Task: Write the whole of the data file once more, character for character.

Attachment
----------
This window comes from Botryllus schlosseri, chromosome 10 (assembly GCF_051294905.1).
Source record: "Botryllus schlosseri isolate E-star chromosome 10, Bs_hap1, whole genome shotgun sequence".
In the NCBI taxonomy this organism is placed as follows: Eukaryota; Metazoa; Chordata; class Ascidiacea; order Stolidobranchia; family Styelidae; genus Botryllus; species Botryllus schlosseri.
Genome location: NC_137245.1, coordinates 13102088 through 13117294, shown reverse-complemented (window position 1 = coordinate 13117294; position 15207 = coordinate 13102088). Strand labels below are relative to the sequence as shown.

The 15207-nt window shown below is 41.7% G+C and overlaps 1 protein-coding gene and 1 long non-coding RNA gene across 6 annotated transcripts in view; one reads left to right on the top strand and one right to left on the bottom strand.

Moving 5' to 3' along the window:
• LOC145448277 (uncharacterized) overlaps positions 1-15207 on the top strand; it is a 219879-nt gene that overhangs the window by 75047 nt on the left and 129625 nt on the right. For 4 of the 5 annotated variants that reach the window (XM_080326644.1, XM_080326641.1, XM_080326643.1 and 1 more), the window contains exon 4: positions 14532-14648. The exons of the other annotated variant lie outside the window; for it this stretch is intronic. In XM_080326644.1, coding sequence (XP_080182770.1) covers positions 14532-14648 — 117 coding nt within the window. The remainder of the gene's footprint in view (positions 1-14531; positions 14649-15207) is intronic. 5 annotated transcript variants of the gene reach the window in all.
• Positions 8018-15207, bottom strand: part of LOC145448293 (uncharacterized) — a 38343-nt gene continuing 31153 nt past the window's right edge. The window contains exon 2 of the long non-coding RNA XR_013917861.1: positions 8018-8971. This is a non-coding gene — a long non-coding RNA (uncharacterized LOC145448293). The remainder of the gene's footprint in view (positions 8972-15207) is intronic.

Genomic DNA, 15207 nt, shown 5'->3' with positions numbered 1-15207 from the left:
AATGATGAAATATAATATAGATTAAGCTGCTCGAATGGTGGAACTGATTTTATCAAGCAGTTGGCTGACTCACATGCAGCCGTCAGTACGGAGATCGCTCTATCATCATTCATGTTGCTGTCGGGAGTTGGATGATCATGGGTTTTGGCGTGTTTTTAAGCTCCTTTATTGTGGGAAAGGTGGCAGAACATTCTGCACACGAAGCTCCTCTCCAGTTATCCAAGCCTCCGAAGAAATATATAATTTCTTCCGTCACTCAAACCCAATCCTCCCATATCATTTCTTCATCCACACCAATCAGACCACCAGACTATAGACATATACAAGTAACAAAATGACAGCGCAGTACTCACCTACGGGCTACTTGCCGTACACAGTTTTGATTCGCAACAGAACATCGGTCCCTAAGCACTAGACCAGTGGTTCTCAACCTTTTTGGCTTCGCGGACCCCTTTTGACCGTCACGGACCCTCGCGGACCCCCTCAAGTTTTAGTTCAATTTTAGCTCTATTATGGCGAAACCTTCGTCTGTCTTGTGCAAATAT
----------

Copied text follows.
This window comes from Botryllus schlosseri, chromosome 10 (assembly GCF_051294905.1).
Source record: "Botryllus schlosseri isolate E-star chromosome 10, Bs_hap1, whole genome shotgun sequence".
In the NCBI taxonomy this organism is placed as follows: Eukaryota; Metazoa; Chordata; class Ascidiacea; order Stolidobranchia; family Styelidae; genus Botryllus; species Botryllus schlosseri.
Genome location: NC_137245.1, coordinates 13102088 through 13117294, shown reverse-complemented (window position 1 = coordinate 13117294; position 15207 = coordinate 13102088). Strand labels below are relative to the sequence as shown.

The 15207-nt window shown below is 41.7% G+C and overlaps 1 protein-coding gene and 1 long non-coding RNA gene across 6 annotated transcripts in view; one reads left to right on the top strand and one right to left on the bottom strand.

Moving 5' to 3' along the window:
• LOC145448277 (uncharacterized) overlaps positions 1-15207 on the top strand; it is a 219879-nt gene that overhangs the window by 75047 nt on the left and 129625 nt on the right. For 4 of the 5 annotated variants that reach the window (XM_080326644.1, XM_080326641.1, XM_080326643.1 and 1 more), the window contains exon 4: positions 14532-14648. The exons of the other annotated variant lie outside the window; for it this stretch is intronic. In XM_080326644.1, coding sequence (XP_080182770.1) covers positions 14532-14648 — 117 coding nt within the window. The remainder of the gene's footprint in view (positions 1-14531; positions 14649-15207) is intronic. 5 annotated transcript variants of the gene reach the window in all.
• Positions 8018-15207, bottom strand: part of LOC145448293 (uncharacterized) — a 38343-nt gene continuing 31153 nt past the window's right edge. The window contains exon 2 of the long non-coding RNA XR_013917861.1: positions 8018-8971. This is a non-coding gene — a long non-coding RNA (uncharacterized LOC145448293). The remainder of the gene's footprint in view (positions 8972-15207) is intronic.

Genomic DNA, 15207 nt, shown 5'->3' with positions numbered 1-15207 from the left:
AATGATGAAATATAATATAGATTAAGCTGCTCGAATGGTGGAACTGATTTTATCAAGCAGTTGGCTGACTCACATGCAGCCGTCAGTACGGAGATCGCTCTATCATCATTCATGTTGCTGTCGGGAGTTGGATGATCATGGGTTTTGGCGTGTTTTTAAGCTCCTTTATTGTGGGAAAGGTGGCAGAACATTCTGCACACGAAGCTCCTCTCCAGTTATCCAAGCCTCCGAAGAAATATATAATTTCTTCCGTCACTCAAACCCAATCCTCCCATATCATTTCTTCATCCACACCAATCAGACCACCAGACTATAGACATATACAAGTAACAAAATGACAGCGCAGTACTCACCTACGGGCTACTTGCCGTACACAGTTTTGATTCGCAACAGAACATCGGTCCCTAAGCACTAGACCAGTGGTTCTCAACCTTTTTGGCTTCGCGGACCCCTTTTGACCGTCACGGACCCTCGCGGACCCCCTCAAGTTTTAGTTCAATTTTAGCTCTATTATGGCGAAACCTTCGTCTGTCTTGTGCAAATAT